O u r s wer e r ai s e d t h e r e. We raise our cattle like commercial cattle! We expect them to survive the rigid conditions year-round with minimal inputs. As soon as our permit is ready, the pairs are taken to 10,000 feet to summer! If they can’t survive there, we don’t expect them to survive anywhere! Call today for more information or a sale catalog. Jeff 801-623-8308 Tamara 801-623-8309

Our exciting new herd sire!!

JRI Priority 254D28

EGL Lifeline B101

PAP Score: 36 at 7,000 ft! CTR Elevation

Plus KCF Bennett Y6, CTR Impressive 5767, BGGR BLK Gold Payload, EGL Barrett B050, DLW Sand Trap.

Offering bulls in the

Jeff and Tamara Loveless Spanish Fork, UT 801-623-830 www.UTAHCATTLEMEN.org 8 • 801-623-8309

Selling 50 Loveless Bulls along with bulls from Sorensen Angus and Circle 4 Simmentals! March 8, 2019 • 6:00 pm Spanish Fork Fairgrounds Spanish Fork, UT

Utah Cattleman Seedstock Edition

39


NCBA President Outlines Year Ahead By National Cattlemen’s Beef Association President Jennifer Houston With the Cattle Industry Convention and NCBA Trade Show in the rearview mirror, cattle producers across the country have a clear sense of the national public policy issues to watch in 2019. NCBA’s annual list of policy priorities – which are shaped by state affiliates and producer-members – guides advocacy efforts in Washington, D.C. In my new role as NCBA President, I will be focused on fighting for these priorities day-in, and day-out. My passion for serving the cattle and beef industry took shape early on. I grew up on a Hereford operation in West Tennessee and watched my father actively engage in the political issues impacting the livestock industry. Today my husband Mark and I own and operate a livestock market in Sweetwater, a small town about an hour away from Knoxville, Tennessee. Over the last 30 years, I have held a variety of industry leadership positions at the state and national level and seen the results of dedicated beef advocacy first-hand. In 2019, I hope to build on NCBA’s recent policy victories and improve the overall business climate for farmers and ranchers. But there is no doubt that the shifting political landscape presents new challenges. With Republicans in control of the Senate and Democrats in charge of the House of Representatives, it will take creativity and persistence to get things done. At the top of the policy priority list is fake meat. Producers of plant-based protein products are continuing their marketing push, but the bigger debate on the policy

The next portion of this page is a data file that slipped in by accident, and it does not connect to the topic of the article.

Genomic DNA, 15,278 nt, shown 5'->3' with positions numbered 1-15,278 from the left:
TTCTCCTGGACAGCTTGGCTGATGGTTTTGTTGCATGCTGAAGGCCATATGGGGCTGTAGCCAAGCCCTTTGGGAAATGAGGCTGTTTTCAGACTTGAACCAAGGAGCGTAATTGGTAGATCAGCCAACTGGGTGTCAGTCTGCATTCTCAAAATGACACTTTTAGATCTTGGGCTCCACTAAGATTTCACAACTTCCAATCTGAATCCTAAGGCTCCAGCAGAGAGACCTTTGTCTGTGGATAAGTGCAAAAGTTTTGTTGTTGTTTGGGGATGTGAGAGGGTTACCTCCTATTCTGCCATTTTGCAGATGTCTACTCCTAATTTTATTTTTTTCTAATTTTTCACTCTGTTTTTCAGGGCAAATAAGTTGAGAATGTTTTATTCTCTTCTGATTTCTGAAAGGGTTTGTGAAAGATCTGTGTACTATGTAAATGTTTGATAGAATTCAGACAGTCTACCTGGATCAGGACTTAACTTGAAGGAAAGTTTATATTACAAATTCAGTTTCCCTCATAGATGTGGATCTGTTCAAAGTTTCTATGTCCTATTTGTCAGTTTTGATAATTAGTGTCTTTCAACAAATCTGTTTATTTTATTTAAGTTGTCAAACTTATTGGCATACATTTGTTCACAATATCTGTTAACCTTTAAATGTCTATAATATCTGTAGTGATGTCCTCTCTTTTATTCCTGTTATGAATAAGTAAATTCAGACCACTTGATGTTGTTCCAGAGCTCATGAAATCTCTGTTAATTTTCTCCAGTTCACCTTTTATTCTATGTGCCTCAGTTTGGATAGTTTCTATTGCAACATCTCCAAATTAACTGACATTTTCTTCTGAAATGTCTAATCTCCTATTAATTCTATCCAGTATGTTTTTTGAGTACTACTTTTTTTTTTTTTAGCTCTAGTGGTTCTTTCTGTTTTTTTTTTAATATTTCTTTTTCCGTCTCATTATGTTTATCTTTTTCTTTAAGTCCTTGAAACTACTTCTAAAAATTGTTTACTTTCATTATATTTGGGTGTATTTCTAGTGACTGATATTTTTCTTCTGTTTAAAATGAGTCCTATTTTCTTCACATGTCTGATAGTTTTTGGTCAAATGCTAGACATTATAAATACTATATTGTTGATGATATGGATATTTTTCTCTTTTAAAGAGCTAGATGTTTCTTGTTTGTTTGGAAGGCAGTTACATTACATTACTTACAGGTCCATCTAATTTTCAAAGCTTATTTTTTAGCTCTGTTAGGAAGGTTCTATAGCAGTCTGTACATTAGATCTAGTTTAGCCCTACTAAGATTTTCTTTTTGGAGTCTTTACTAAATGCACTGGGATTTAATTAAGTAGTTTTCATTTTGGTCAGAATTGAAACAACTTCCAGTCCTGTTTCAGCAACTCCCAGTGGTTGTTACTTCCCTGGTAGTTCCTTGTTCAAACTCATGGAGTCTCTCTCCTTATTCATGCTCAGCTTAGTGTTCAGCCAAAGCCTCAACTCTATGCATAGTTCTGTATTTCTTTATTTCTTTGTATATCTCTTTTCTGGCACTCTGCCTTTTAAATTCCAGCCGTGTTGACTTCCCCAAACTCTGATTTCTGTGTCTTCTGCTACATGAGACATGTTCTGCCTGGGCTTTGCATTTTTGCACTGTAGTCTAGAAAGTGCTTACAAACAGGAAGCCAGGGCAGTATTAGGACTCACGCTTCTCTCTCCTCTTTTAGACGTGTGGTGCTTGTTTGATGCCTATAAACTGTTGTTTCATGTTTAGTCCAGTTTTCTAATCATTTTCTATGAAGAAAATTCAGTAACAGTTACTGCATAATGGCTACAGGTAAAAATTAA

40

Utah Cattleman Seedstock Edition

front concerns lab-grown protein. Late in 2018, the U.S. Department of Agriculture (USDA) and Food and Drug Administration (FDA) recently announced their plan for regulating lab-grown fake meat. Under the announced framework, the USDA would have the primary role in ensuring that lab-grown fake meat is held to the same food safety and labeling standards as real beef. Still, many more details need to be hashed out before any lab-grown products enter the market. NCBA will be focused on preventing fake meat manufacturers from using deceptive marketing claims that disparage beef. We also must ensure lab-grown products are held to the same food safety standards as everyone else. As long as we compete on an even playing field, real beef will continue to be the leading protein choice for families in the United States and around the world. International trade is another critical area of concern for producers. U.S. beef exports are increasingly important to the bottom line of every segment of the cattle and beef industry. In fact, the U.S. Meat Export Federation estimates that beef exports account for around $300 per head of fed cattle. President Trump was able to conclude negotiations with Mexico and Canada on an agreement to replace the North American Free Trade Agreement. The agreement ...Continued on page 42

VOLUME 6

FEBRUARY 2019


Elevate Your Genetics with Miles High Angus!! Selling our best bulls at the